University of Tasmania
Leaman_whole_thesis.pdf (632.96 kB)

The production effect through the looking glass

Download (632.96 kB)
posted on 2023-05-28, 00:10 authored by Leaman, EB
Words that are spoken aloud are remembered more effectively in relation to words that are read silently; this is known as the production effect. This study investigated what effects cognitive demand has on the production effect, in order to explore the limits of this robust effect. Additional cognitive demand was introduced by using mirror-reversed words. A convenience sample of 19 participants was recruited for this study (7 females and 12 males). The mean age of participants was 29.9 years (range 18 to 50, SD = 11.1). All participants studied mixed lists of words; half that were to be read aloud and the other half to remembered silently. Some participants saw these words normally (a 'Standard group'), while others saw them mirror-reversed (a 'Mirrored' group). All participants were then tested on these words using a recognition test, once after study and once more the day after. Results show a clear production effect both on the day of study and after. However, there was no significant difference between the Standard and Mirrored groups, suggesting that cognitive demand had no significant effect on the production effect in this study. However, this may be due to a lack of a large enough sample size.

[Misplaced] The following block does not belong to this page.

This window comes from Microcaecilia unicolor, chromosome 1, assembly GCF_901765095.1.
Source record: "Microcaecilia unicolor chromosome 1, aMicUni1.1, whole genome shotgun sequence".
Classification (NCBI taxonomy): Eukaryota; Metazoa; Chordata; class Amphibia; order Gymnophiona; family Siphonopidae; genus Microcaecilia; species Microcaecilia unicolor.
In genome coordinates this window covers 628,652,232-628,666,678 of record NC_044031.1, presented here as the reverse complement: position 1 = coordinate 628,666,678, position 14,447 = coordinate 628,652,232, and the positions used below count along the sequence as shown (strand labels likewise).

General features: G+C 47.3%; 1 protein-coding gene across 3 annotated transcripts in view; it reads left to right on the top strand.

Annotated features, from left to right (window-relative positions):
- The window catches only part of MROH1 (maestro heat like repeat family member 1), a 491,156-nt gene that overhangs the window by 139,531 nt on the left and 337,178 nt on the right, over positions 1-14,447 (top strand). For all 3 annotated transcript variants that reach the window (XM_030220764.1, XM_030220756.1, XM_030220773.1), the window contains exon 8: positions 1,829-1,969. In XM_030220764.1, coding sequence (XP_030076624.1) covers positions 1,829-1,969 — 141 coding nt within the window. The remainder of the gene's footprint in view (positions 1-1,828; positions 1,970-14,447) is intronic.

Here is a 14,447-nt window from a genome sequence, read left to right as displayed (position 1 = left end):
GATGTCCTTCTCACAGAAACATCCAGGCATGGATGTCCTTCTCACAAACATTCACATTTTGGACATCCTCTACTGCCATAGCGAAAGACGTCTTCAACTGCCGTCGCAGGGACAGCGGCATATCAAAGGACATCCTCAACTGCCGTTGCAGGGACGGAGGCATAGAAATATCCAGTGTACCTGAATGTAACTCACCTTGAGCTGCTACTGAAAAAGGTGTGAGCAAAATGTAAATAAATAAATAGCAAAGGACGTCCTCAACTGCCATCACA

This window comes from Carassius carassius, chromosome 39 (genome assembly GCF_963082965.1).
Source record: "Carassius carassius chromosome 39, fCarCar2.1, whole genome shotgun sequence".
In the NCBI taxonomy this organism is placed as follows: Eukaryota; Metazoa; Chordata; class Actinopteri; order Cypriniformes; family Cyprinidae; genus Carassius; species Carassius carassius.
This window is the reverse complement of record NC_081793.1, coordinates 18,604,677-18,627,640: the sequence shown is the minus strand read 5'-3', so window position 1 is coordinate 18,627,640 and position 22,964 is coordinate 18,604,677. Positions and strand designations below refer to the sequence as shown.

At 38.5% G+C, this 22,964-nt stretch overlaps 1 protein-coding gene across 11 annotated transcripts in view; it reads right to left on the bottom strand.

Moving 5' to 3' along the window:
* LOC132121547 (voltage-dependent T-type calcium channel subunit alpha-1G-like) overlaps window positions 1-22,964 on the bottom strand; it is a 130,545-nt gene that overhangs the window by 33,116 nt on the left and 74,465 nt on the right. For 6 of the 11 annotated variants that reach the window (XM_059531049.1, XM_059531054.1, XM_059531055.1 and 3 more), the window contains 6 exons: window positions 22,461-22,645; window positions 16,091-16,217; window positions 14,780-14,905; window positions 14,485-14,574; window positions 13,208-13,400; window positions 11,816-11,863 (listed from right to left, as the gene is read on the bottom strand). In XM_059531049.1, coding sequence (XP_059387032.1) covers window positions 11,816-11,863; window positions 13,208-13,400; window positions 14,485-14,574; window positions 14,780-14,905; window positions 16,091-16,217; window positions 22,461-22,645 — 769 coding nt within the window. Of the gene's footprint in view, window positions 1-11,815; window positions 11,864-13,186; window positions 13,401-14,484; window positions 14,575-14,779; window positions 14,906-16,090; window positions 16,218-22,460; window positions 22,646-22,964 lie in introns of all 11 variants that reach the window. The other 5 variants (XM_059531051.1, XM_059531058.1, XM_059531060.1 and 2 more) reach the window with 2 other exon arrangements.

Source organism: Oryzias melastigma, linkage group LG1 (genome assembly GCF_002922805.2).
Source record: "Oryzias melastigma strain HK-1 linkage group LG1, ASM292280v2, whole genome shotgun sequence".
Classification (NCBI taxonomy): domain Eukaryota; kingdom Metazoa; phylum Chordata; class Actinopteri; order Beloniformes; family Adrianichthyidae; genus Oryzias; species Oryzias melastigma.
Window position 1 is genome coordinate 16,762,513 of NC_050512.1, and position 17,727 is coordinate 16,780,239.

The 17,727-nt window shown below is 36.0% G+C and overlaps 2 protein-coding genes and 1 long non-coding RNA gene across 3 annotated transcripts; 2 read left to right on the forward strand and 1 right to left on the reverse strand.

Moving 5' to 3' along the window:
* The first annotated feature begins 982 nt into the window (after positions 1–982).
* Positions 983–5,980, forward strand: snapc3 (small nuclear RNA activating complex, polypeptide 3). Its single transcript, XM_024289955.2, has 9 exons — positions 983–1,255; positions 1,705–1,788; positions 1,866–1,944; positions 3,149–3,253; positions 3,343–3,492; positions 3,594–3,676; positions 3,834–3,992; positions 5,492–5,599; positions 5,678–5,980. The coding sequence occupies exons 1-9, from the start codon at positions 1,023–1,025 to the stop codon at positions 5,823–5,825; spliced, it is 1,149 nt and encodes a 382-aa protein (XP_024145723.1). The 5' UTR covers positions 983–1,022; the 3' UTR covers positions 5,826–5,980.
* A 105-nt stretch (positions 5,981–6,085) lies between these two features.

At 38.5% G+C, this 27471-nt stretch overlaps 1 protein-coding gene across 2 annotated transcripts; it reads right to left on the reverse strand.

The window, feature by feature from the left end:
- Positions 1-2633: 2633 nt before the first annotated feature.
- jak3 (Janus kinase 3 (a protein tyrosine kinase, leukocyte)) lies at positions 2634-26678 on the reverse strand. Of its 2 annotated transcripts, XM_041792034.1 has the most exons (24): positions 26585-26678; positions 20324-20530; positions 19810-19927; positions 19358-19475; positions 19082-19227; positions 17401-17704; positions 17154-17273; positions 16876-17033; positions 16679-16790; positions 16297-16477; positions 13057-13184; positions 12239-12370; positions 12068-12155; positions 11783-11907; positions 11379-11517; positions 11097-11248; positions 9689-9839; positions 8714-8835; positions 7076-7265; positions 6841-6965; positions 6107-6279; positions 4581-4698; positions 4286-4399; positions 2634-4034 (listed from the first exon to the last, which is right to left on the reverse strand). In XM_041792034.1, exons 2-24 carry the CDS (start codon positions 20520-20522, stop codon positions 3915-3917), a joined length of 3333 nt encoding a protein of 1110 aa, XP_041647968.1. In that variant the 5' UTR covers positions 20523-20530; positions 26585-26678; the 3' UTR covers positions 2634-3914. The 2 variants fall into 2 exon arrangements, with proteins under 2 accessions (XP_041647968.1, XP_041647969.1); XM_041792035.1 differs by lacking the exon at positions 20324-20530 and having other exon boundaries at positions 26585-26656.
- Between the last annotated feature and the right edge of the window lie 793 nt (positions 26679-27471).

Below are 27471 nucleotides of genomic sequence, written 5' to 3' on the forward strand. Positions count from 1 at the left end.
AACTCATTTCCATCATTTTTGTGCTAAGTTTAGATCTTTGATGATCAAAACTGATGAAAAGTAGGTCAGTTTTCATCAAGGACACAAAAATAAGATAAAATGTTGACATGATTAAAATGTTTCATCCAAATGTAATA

Publication status

  • Unpublished

Rights statement

Copyright 2021 the author - The University is continuing to endeavour to trace the copyright owner(s) and in the meantime this item has been reproduced here in good faith. We would be pleased to hear from the copyright owner(s).

Repository Status

  • Open

Usage metrics

    Thesis collection


    No categories selected


    Ref. manager